Our histories are in our DNA. And some scientists would say that this is actually physiologically true! Minimally, though, much from the past has been subconsciously passed down through the generations. So, for example, learning more about my family history can possibly help me better understand my own patterns of functioning in the here-and-now.
In the same way, the history of various cultures is woven into our own American history. And I believe these histories have shaped us. Knowing how we’ve been culturally “wired” can help me make better, informed choices about my actions as a citizen of this country in the present moment.
Personally, I’m convinced that despite years of much hard-won progress, there is still much work to be done toward racial healing in our beloved country. And I ask myself:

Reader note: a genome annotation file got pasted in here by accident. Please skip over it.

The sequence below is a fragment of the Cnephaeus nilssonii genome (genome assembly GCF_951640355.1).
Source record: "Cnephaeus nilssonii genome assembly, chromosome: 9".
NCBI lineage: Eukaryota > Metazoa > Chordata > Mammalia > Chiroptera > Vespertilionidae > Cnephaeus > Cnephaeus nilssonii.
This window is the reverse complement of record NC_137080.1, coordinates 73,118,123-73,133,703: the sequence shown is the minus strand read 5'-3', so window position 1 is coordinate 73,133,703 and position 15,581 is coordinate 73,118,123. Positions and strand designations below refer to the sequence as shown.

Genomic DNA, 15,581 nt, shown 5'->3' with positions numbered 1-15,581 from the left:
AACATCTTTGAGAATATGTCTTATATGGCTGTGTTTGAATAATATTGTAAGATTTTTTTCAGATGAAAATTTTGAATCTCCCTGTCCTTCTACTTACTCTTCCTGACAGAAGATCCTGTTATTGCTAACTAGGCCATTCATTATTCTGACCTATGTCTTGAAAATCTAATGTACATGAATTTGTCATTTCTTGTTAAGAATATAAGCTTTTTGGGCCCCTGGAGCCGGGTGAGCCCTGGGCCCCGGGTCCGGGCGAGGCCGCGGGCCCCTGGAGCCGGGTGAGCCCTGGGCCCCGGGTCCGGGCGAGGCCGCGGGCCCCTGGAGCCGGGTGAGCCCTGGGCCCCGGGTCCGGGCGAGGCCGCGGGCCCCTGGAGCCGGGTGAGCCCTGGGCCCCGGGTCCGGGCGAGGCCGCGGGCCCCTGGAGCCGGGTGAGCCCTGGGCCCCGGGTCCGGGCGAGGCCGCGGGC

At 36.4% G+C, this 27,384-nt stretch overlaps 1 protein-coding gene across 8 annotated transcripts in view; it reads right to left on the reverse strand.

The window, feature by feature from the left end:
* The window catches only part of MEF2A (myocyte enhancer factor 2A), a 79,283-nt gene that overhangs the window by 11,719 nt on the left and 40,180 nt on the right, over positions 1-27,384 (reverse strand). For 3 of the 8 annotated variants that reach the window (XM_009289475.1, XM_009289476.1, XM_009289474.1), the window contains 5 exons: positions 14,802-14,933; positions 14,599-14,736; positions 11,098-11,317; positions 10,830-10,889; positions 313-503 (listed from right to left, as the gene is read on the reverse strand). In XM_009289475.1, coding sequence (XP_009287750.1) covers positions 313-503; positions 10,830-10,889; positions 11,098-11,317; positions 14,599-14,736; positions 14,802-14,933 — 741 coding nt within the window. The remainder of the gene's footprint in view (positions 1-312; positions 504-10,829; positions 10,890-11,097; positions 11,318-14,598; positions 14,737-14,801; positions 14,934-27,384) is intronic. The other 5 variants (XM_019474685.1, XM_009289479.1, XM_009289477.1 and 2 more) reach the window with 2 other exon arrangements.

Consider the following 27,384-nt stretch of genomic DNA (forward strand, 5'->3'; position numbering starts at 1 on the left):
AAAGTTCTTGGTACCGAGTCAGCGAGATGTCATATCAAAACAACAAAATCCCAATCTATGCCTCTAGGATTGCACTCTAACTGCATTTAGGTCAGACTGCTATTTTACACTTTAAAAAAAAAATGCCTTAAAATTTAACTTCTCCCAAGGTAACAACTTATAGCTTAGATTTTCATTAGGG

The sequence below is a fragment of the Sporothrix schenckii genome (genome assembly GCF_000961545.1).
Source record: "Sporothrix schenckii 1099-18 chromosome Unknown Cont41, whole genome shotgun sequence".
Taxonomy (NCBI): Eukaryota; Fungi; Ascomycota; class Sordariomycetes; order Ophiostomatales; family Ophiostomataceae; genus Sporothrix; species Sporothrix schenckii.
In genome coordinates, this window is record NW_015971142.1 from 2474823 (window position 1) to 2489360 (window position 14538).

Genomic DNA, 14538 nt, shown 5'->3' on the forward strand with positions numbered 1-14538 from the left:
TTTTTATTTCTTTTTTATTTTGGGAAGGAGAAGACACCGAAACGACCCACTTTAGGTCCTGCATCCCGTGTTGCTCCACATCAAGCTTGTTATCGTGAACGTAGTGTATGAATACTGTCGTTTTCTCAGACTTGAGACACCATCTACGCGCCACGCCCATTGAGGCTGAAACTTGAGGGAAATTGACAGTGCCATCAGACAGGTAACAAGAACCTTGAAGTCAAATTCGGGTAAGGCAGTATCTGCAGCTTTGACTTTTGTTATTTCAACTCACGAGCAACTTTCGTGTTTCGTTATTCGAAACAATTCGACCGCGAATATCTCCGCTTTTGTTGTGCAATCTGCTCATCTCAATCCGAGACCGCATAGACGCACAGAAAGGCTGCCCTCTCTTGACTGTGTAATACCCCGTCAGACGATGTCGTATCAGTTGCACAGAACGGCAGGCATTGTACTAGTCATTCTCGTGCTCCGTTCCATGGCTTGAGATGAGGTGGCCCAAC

How can I make a difference?
What am I called to do to help move the needle toward healing and progress?
I’m realizing that it’s not just a question of: What can our institutions do to promote progress?
It’s increasingly about: What can I do right now?
For me, objective awareness is the starting place. And the focus of Black History Month is one way to bring details and data to the table. I ask: What are the specifics of history – Who? What? Where? When? How?
By starting with the data (as best as I can know them) I believe that I am on more solid footing for the journey. By exploring history, I can see a little better where I fit into the picture, where I need to grow, and how I might move forward as a contributor to the culture that all of us are creating.
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